Driving along a coastal highway in Hong Kong’s eastern Tuen Mun district, one encounters row upon row of high-rises in what was, not so long ago, a remote, sparsely inhabited littoral landscape. Suddenly and unexpectedly, a slight bend in the road reveals an imposing grey stone edifice, like some incongruous slice of the Great Wall.
Beyond it are tantalizing glimpses of a lush green hillside with terraced gardens gone slightly wild, and the bright punctuation of traditional Chinese garden villas decorated in still-brilliant hues. The glint of half-hidden waterways and languidly swaying trees beckon enticingly, and a mural inset into a distant hillside resolves into a Daoist immortal, smiling as he rides through clouds.
These tantalizing, brief glimpses of a secluded world are all that most people in Hong Kong have ever seen of Dragon Garden, a private Eden built in the 1950s by the prominent Hong Kong industrialist and philanthropist Lee Iu Cheung. Created in emulation of the traditional “literati” (or scholars’) gardens designed and enjoyed by China’s elite for millennia, Dragon Garden is constructed along traditional cosmological principles, in which the balanced harmony between culture and nature is of central importance. The inner entrance to the garden is through a narrow grotto reminiscent of the Daoist cave of mythology, through which one is magically transported to paradise.
The natural landscape, moving upwards on a gently rising slope and graced on either side by a flowing stream like a gentle embrace, is interposed with formally planned elements—footpaths and rockeries, pools and pavilions– intended to heighten the sensation of leisurely contemplation of the natural world. Small pagodas provide resting places for the enjoyment of tea, music, conversation or painting, while a hidden, rustic hut beckons one to contemplation. The modern entertainments are represented by an Olympic-sized pool at the base of the garden, and two villas whose traditional style belies the modernized fittings within.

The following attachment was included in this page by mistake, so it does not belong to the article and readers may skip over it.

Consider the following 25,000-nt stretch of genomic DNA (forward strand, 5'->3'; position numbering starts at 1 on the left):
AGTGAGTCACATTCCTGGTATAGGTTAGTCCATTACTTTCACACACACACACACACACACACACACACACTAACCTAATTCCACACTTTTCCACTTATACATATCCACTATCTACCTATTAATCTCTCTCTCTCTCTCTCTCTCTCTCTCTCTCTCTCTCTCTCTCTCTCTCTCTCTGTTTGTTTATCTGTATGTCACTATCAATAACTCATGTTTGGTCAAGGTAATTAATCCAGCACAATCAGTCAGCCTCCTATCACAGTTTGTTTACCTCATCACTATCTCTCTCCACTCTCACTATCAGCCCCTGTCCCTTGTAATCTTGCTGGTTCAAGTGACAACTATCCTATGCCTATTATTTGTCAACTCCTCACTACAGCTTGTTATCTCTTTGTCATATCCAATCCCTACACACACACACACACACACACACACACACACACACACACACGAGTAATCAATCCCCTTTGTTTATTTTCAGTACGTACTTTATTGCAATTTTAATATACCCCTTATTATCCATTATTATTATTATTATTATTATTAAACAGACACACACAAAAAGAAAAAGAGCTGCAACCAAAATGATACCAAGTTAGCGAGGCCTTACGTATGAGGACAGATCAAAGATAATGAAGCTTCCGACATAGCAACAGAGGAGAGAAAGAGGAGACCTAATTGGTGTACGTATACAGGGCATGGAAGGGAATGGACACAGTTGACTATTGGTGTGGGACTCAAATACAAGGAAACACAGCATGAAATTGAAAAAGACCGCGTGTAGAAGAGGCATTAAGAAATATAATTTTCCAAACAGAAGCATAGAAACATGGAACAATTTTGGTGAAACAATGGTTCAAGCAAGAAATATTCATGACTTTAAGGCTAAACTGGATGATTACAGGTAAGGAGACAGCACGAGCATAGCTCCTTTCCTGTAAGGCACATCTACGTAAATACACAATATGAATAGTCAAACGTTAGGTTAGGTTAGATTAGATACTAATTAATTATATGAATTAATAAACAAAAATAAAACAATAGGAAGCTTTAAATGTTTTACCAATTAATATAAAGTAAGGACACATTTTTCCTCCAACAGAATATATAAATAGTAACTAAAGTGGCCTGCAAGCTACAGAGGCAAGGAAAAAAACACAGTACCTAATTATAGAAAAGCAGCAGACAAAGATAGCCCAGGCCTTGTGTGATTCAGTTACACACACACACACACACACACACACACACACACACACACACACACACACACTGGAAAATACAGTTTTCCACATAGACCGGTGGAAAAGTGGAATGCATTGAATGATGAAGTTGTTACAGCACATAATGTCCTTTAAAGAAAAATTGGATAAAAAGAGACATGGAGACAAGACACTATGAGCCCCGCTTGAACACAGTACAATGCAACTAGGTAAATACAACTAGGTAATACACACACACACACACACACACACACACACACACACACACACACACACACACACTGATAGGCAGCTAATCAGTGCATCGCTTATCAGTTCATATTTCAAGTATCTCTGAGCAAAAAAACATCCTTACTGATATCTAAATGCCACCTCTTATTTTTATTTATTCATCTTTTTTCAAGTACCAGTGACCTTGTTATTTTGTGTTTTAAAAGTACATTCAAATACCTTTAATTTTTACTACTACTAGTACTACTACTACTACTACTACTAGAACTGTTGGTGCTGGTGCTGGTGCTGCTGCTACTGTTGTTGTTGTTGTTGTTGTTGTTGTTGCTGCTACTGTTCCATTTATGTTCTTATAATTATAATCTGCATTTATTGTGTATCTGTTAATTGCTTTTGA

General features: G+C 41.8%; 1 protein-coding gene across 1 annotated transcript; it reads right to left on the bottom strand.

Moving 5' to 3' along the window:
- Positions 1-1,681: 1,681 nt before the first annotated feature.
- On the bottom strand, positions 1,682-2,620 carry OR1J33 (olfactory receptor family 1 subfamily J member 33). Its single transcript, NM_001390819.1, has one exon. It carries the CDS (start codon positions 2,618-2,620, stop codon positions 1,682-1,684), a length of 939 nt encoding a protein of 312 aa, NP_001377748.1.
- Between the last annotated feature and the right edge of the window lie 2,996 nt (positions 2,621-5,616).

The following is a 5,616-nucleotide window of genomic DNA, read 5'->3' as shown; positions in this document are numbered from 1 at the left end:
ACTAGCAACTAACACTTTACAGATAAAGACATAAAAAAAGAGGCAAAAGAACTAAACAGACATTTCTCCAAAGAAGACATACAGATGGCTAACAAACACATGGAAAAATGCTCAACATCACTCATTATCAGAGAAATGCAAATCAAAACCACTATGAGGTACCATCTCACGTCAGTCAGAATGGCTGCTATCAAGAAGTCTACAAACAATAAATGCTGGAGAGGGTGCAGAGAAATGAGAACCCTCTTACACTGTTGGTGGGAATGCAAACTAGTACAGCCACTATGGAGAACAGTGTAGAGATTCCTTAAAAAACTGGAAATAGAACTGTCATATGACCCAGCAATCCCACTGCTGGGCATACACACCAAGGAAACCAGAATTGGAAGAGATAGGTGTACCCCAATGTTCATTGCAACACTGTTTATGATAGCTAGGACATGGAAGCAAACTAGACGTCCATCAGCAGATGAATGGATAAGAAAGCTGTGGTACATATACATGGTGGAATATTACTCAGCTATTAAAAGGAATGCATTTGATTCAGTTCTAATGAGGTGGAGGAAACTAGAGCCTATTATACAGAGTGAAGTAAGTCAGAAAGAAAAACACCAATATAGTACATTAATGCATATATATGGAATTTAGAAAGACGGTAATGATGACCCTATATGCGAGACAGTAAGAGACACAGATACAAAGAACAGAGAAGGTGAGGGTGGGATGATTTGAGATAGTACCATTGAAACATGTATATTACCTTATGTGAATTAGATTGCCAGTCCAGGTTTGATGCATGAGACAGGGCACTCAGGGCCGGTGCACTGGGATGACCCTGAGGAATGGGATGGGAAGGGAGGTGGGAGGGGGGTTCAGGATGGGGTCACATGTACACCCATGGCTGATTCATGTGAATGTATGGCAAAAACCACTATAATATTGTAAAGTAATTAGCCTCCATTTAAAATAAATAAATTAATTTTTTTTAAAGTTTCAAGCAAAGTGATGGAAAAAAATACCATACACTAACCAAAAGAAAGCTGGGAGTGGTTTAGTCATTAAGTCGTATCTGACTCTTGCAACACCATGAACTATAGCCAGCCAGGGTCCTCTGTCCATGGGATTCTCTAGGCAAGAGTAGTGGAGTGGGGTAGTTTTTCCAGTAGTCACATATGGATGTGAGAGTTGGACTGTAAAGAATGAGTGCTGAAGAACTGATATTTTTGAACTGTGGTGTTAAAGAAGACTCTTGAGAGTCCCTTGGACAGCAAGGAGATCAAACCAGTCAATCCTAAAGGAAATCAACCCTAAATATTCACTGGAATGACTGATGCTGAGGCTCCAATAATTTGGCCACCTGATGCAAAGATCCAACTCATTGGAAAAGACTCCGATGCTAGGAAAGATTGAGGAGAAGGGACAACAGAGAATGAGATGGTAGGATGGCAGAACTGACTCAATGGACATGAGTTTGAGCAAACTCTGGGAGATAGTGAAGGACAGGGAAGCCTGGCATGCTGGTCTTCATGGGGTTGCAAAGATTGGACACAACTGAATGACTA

Designed by the eminent architect Chu Pin, who was both highly trained in modern western architectural techniques and deeply committed to preserving China’s architectural heritage—Dragon Garden was largely built in the late 1950s, with some architectural elements added later. As such, it is both rich in tradition and at the same time very much a 20th-century construct, reflecting the modern sensibility of its Hong Kong patron. Trained as hydraulic engineer, Lee Iu Cheung made his family fortune in the tile business, and signs of his interests—which included the use of recycled materials- -are woven throughout the garden. Decorative tiles used in the garden architecture— much of it constructed in concrete–recreate in mosaic the richly coloured painted patterns of imperial garden buildings. Recycled materials are also found in the glass scales used to decorate a vast water dragon rising from a coursing stream, and the ceramic bottles lining the
walkways. A whimsical blend of tradition and individuality, the garden nevertheless is truly authentic in spirit, with a strongly positive fengshui palpable to every visitor. Yet in the years since Lee Iu Cheung’s death in 1976, visitors have been few, as the fate of Dragon Garden hung in the balance and developers waited at the gates. Thanks to the efforts of his granddaughter, Cynthia, and the generosity of his youngest son, Lee Shiu, the garden has now been saved as a heritage site, and a vision is developing both to conserve the garden and to open it to the public as a dedicated arts and cultural space—in essence, a literati garden for the 21st century.
by Valerie C DORAN email: email@example.com
Valerie C Doran is a critic, curator, and translator specializing in the field of contemporary Asian art with a special interest in cross-cultural currents and comparative art theory.